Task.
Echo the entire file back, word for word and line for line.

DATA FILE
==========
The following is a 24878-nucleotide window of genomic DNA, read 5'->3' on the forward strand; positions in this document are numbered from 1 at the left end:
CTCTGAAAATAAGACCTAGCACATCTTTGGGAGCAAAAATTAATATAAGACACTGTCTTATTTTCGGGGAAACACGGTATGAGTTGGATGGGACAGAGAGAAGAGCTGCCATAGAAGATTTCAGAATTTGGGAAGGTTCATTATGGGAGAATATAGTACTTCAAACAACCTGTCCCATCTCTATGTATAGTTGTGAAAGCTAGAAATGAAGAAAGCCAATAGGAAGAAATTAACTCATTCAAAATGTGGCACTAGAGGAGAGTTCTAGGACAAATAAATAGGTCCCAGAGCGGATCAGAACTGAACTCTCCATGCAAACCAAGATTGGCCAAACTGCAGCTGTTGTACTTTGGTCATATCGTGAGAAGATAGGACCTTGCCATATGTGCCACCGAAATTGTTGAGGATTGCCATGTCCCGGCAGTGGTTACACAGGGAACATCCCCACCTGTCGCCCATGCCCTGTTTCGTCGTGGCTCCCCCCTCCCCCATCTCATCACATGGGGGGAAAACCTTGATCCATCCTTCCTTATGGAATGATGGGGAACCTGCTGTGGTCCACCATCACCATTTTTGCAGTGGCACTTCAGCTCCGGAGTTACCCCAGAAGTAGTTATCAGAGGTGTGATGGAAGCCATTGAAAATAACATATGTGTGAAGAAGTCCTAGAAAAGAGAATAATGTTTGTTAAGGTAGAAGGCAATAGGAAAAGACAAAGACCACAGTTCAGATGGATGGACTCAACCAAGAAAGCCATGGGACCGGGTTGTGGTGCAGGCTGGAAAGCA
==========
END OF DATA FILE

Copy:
The following is a 24878-nucleotide window of genomic DNA, read 5'->3' on the forward strand; positions in this document are numbered from 1 at the left end:
CTCTGAAAATAAGACCTAGCACATCTTTGGGAGCAAAAATTAATATAAGACACTGTCTTATTTTCGGGGAAACACGGTATGAGTTGGATGGGACAGAGAGAAGAGCTGCCATAGAAGATTTCAGAATTTGGGAAGGTTCATTATGGGAGAATATAGTACTTCAAACAACCTGTCCCATCTCTATGTATAGTTGTGAAAGCTAGAAATGAAGAAAGCCAATAGGAAGAAATTAACTCATTCAAAATGTGGCACTAGAGGAGAGTTCTAGGACAAATAAATAGGTCCCAGAGCGGATCAGAACTGAACTCTCCATGCAAACCAAGATTGGCCAAACTGCAGCTGTTGTACTTTGGTCATATCGTGAGAAGATAGGACCTTGCCATATGTGCCACCGAAATTGTTGAGGATTGCCATGTCCCGGCAGTGGTTACACAGGGAACATCCCCACCTGTCGCCCATGCCCTGTTTCGTCGTGGCTCCCCCCTCCCCCATCTCATCACATGGGGGGAAAACCTTGATCCATCCTTCCTTATGGAATGATGGGGAACCTGCTGTGGTCCACCATCACCATTTTTGCAGTGGCACTTCAGCTCCGGAGTTACCCCAGAAGTAGTTATCAGAGGTGTGATGGAAGCCATTGAAAATAACATATGTGTGAAGAAGTCCTAGAAAAGAGAATAATGTTTGTTAAGGTAGAAGGCAATAGGAAAAGACAAAGACCACAGTTCAGATGGATGGACTCAACCAAGAAAGCCATGGGACCGGGTTGTGGTGCAGGCTGGAAAGCA